Nobel Prize winning novelist, Albert Camus' essays on the Algerian Crisis. This small book met with distain and derision when it was first published in 1958 but Camus' clear-eyed refusal to condone violence on either side of that conflict has moral relavance today.
Winner of the Samuel Johnson Prize, the Costa Book Award, and Science Friday pick for one of the ten best science books of 2015.
Journalist Ted Koppel examines the country's vulnerability to cyberattack against it's electrical grid and whether the country is prepared to deal with such an attack.
Thomas E. Mann of the Brookings Institution and Norman J. Ornstein of the American Enterprise Institute together discuss how Republicans “have become more loyal to party than to country,” the authors write, so “the political system has become grievously hobbled at a time when the country faces unusually serious problems and grave threats.The country is squandering its economic future and putting itself at risk because of an inability to govern effectively.”
The former U.S. Assistant Secretary of Education, Diane Ravich argues that the crisis in American education is not a crisis of academic achievement but a rather an intentional and concerted effort to destroy public schools so that education can be exploited for profit.
Dr. James Hansen was the director of the NASA Goddard Institute for Space Studies. This is a well footnoted and documented book that explains in clear language the crisis that humanity faces. And it describes the unconscionable efforts of the Bush administration to silence anyone within government that tried to bring the issue of climate change to public attention.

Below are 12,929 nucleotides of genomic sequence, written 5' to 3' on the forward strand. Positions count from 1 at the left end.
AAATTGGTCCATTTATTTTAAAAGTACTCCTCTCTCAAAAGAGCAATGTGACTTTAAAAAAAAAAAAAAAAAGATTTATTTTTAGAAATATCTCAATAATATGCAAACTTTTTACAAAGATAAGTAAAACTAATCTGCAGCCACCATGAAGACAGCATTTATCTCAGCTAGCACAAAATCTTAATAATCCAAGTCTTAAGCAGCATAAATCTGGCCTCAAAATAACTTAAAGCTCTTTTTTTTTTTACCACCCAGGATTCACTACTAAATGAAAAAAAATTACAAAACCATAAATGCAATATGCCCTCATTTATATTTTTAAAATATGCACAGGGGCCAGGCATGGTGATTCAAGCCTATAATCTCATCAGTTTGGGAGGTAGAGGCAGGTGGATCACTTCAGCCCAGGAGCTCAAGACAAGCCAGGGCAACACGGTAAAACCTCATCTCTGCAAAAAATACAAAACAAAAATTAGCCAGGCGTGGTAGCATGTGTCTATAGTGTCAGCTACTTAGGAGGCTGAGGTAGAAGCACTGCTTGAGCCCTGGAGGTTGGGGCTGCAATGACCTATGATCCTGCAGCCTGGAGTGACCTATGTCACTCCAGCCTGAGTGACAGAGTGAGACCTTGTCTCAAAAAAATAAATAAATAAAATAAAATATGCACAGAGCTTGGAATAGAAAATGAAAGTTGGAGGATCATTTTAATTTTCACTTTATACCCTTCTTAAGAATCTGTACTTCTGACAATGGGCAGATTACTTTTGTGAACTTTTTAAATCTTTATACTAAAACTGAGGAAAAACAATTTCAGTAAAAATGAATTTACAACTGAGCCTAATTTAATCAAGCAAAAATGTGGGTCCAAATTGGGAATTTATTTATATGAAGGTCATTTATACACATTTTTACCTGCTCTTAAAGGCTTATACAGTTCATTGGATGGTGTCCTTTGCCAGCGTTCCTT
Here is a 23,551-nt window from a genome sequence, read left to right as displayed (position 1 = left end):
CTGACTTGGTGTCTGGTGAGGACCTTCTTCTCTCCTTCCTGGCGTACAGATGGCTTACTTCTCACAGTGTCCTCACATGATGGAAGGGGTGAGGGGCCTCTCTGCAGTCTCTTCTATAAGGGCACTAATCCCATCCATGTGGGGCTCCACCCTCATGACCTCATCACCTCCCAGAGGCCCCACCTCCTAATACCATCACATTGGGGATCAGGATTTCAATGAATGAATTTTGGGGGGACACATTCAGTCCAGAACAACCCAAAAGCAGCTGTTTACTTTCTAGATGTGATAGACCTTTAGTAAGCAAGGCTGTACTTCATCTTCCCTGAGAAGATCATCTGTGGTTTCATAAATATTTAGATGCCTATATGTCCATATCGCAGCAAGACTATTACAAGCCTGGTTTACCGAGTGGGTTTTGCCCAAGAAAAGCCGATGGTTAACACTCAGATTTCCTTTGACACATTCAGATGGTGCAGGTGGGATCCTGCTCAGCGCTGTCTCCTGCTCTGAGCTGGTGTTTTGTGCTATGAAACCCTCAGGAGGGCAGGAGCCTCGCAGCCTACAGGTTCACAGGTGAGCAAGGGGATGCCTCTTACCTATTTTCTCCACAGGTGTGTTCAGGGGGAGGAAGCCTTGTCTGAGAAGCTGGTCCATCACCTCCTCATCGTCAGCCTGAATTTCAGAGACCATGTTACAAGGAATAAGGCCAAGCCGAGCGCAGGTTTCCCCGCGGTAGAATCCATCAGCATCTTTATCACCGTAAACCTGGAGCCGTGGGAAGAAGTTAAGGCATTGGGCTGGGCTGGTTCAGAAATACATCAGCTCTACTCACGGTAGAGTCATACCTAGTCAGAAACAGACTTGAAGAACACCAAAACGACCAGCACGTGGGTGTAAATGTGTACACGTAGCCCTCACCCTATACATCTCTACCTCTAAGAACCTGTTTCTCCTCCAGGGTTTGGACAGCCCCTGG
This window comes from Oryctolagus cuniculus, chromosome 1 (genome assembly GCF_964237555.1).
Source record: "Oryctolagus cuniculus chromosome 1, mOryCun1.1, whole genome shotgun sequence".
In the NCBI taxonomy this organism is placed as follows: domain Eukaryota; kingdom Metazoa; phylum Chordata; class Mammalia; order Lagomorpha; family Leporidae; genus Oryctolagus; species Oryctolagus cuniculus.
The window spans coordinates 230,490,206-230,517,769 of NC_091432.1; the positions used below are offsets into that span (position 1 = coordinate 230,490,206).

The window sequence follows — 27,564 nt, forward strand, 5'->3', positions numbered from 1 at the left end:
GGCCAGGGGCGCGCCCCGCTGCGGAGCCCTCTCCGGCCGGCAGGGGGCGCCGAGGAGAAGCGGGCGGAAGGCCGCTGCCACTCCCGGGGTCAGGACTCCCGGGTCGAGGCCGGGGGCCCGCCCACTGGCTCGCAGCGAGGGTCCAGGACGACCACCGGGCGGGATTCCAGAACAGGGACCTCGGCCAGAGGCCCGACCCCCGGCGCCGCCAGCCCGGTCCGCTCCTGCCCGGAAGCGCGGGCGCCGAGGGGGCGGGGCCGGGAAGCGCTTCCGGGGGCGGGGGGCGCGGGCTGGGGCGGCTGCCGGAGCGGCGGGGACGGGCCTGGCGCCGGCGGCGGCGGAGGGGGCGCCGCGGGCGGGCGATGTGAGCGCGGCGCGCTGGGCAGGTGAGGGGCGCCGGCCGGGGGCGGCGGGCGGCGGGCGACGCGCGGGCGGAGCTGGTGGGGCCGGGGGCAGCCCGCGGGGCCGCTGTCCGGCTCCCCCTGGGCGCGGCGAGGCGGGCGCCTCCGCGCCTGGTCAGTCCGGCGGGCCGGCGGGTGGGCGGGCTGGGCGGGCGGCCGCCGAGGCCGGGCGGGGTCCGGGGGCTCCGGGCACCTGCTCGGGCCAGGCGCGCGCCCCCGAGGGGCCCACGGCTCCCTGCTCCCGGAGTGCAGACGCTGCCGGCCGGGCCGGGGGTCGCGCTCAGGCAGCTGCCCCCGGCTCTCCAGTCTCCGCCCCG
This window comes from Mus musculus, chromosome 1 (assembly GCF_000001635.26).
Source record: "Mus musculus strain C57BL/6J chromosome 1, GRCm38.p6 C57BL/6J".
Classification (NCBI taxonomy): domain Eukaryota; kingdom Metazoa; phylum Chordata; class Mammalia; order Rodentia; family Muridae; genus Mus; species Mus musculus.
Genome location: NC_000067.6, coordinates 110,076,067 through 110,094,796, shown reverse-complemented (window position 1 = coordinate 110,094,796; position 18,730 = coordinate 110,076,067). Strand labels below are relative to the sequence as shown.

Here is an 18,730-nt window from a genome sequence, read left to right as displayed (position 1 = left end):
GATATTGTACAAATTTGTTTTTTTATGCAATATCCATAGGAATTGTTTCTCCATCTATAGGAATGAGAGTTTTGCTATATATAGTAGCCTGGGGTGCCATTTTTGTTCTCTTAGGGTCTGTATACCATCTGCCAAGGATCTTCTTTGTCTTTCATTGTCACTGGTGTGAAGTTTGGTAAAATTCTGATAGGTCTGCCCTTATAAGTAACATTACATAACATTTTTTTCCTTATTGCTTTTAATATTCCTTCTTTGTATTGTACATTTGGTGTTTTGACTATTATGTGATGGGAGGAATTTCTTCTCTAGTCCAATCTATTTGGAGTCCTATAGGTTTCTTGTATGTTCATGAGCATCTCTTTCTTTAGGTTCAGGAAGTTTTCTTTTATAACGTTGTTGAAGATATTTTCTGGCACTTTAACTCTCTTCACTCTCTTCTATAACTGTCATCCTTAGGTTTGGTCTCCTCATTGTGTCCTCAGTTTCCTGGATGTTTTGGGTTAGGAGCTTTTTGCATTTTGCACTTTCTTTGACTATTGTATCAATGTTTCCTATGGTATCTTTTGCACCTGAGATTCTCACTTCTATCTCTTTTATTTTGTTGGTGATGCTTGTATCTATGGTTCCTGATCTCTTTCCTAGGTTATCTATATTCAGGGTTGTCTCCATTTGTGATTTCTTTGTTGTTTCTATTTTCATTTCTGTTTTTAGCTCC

This is an excellently written book with a style that is unusually pleasent to read dispite it's dire subject. Addressing climate change demands that most of the remaining fossil fuels must stay in the ground. That would means the value of fossil fuel companies will plummet. But catastrophic climate events will eventually force governments to take sudden action. Such action will be less painful if begun now. By doing nothing governments and markets are gambling with the lives of millions of people and the livelihoods of billions.
Two noted economists discuss why we need to deal with climate change and what the economic results will be if we don't act soon. Well written.